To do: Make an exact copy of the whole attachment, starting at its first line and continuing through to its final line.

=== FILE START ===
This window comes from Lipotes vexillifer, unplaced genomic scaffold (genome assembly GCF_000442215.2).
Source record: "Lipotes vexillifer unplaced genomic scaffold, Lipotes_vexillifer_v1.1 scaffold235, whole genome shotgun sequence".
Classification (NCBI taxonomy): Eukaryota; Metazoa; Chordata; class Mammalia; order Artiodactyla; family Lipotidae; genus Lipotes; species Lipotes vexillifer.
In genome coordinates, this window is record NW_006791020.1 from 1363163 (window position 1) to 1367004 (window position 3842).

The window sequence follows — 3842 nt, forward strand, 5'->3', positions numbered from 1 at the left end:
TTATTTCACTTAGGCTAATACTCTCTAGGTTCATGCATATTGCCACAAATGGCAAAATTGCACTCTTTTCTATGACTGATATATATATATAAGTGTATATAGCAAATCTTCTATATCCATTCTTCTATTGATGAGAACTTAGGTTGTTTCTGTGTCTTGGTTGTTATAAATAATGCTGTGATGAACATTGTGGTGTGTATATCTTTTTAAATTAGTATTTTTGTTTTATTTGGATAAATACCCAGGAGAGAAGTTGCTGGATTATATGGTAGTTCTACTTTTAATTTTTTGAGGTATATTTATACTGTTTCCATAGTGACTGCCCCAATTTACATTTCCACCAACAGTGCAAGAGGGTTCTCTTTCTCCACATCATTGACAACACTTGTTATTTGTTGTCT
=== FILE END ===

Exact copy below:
This window comes from Lipotes vexillifer, unplaced genomic scaffold (genome assembly GCF_000442215.2).
Source record: "Lipotes vexillifer unplaced genomic scaffold, Lipotes_vexillifer_v1.1 scaffold235, whole genome shotgun sequence".
Classification (NCBI taxonomy): Eukaryota; Metazoa; Chordata; class Mammalia; order Artiodactyla; family Lipotidae; genus Lipotes; species Lipotes vexillifer.
In genome coordinates, this window is record NW_006791020.1 from 1363163 (window position 1) to 1367004 (window position 3842).

The window sequence follows — 3842 nt, forward strand, 5'->3', positions numbered from 1 at the left end:
TTATTTCACTTAGGCTAATACTCTCTAGGTTCATGCATATTGCCACAAATGGCAAAATTGCACTCTTTTCTATGACTGATATATATATATAAGTGTATATAGCAAATCTTCTATATCCATTCTTCTATTGATGAGAACTTAGGTTGTTTCTGTGTCTTGGTTGTTATAAATAATGCTGTGATGAACATTGTGGTGTGTATATCTTTTTAAATTAGTATTTTTGTTTTATTTGGATAAATACCCAGGAGAGAAGTTGCTGGATTATATGGTAGTTCTACTTTTAATTTTTTGAGGTATATTTATACTGTTTCCATAGTGACTGCCCCAATTTACATTTCCACCAACAGTGCAAGAGGGTTCTCTTTCTCCACATCATTGACAACACTTGTTATTTGTTGTCT